To tie or bind; method for creating patterns on cloth by tying threads in the weft or in the warp before it is woven to prevent dye from penetrating the fibres.
Chinese silk or cotton fabric tie-dyed to create softly outlined geometric patterns.
Textile technique. Threads are individual dyed in colorful patterns, and then woven. (Sumil Kai)
A craft in which someone tie-dyes and weaves yarn to create a colorfully designed fabric.
a method of tie dyeing yarn prior to weaving. May be in warp only (warp ikat), weft only (weft ikat), or both warp & weft (double ikat) .Results in a a blurred pattern effect.
A dyeing technique in which portions of the yarn is resist-dyed (tie-dyed), creating a multi-colored yarn. See the discussion of ikat in strip-weaving or Kent 1971, p 16-19.
a piece of cloth woven from fibers that have been dyed prior to weaving
a type of weaving where the warp, the weft, or both are resist-dyed by various techniques before weaving to create designs on the finished fabric
is formed by grouping and tightly wrapping the pattern-making yarns before dyeing and weaving. After the final dyeing all bindings are removed and the patterned threads are ready for weaving. They may be used to form the warp, the weft, or both (double ikat).
also called bandhna in Orissa. The threads are first dyed in patterns and then strung up on loom so that the patterns emerge as the cloth is woven. Double ikat has both warp and weft patterned threads.
Term applied to the resist-dye process in which designs are reserved in warp or weft yarns by tying off small bundles of yarn with palm-leaf strips or similar material to prevent penetration of dye. From the Indonesian mengikat, 'to tie' or 'to bind'.
The resist dyeing process in which designs are reserved in warp or weft yarns by tying off small bundles of yarns to prevent the penetration of dye.
Indonesian fine cotton or silk fabric, decorated with clocks, circles or stripes, softened by a vegetable dying process that blends the edges of the colors into one another.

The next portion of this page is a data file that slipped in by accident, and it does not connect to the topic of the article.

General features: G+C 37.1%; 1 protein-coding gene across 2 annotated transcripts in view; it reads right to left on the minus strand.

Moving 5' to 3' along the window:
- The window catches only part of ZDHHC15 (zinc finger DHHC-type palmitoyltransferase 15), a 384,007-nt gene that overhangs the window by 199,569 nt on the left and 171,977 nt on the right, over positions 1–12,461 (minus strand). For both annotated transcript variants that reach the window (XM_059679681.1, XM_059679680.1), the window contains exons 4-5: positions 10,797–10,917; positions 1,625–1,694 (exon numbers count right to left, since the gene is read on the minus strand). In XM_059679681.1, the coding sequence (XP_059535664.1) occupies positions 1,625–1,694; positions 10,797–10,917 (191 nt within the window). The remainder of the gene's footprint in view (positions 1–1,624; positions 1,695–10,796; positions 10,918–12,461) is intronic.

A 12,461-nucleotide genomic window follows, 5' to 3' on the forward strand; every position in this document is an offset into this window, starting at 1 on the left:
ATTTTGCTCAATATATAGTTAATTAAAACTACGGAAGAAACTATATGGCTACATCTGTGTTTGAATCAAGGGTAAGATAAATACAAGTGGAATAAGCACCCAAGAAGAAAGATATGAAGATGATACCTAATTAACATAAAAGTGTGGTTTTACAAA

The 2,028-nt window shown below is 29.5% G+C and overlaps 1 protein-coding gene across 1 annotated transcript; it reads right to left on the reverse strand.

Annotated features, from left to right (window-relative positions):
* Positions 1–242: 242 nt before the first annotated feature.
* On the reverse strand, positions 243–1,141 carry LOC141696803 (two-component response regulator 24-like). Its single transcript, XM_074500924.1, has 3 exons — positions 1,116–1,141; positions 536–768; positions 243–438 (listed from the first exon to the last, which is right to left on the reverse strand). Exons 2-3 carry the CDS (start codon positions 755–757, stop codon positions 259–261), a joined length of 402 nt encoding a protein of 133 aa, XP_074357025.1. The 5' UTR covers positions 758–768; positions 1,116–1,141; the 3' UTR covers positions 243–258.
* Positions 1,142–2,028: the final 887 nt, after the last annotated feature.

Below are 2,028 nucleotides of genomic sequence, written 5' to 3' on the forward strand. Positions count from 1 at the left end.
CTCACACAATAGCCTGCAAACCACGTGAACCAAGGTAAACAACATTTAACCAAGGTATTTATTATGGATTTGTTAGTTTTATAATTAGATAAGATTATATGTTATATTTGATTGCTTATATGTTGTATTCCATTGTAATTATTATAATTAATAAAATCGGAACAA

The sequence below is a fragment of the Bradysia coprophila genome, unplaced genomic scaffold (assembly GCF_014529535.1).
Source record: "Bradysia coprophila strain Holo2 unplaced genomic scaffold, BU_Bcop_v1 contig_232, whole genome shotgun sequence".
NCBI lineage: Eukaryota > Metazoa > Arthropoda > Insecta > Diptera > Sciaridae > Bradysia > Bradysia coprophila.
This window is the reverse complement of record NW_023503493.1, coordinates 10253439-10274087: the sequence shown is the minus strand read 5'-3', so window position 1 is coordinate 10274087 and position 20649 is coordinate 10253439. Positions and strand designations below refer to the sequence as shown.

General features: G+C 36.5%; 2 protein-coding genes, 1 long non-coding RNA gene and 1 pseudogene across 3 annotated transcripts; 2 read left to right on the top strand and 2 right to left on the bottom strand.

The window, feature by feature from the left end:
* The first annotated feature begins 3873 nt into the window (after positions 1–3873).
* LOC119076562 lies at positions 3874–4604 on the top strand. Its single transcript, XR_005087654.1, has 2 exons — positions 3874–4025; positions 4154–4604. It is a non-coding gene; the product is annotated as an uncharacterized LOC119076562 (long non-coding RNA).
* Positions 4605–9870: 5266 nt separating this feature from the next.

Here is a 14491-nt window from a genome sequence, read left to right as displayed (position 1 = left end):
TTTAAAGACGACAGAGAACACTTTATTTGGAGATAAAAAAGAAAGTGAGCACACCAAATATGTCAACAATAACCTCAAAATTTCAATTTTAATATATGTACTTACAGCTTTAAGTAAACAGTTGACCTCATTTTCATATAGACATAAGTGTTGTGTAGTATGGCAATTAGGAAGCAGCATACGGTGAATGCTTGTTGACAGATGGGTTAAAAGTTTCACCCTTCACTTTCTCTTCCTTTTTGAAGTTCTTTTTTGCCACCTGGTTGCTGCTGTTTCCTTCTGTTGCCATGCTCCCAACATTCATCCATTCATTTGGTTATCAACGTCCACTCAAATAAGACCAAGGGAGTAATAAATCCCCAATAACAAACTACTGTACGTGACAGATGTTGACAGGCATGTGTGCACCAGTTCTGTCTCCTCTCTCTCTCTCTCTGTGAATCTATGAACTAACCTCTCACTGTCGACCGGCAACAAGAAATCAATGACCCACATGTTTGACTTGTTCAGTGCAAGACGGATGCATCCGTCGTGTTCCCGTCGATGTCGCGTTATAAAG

A process originating from Indonesia and Malaysia in which a warp is dyed to a pattern through the use of a resist agent. The warp is made first in rope form and predetermined sections are bound tightly to protect that section from the dye. When the warp is opened out after dyeing a pattern is shown on the warp which comes through into the woven fabric (warp ikat). A variation can be achieved by dyeing the weft yarn in a similar way (weft ikat) and in some cases both warp and weft may be treated (double ikat). Careful control and planning can give interesting and unusual figured effects in the cloth. The pattern shapes tend to have soft edges due to some movement of the threads in weaving, and a certain amount of bleeding and capillary action in the dye process.
A traditional technique resulting in a streaky effect, created by tying and dyeing lengths of yarn before weaving.
(= tie in Indonesian). Weft (or warp ) threads are tie-died in a pattern before weaving. Example 1, example 2, example 3.
A fabric, usually handwoven which has been tie-dyed in the yarns prior to weaving. The pattern can range from simple little dots to intricate double ikats. (pronounced: Ee-cot)
A handicraft where the yarns are carefully tie-dyed in a particular design before they are woven together.
A process in which fabric designs are created by tie-dyeing warps and/or wefts before they are used on the looms. A fabric produced by this process.
Ikat is a style of weaving that uses a resist dyeing process similar to tie-dye on either the warp or weft before the threads are woven to create a pattern or design. A Double Ikat is when both the warp and the weft are tie-dyed before weaving.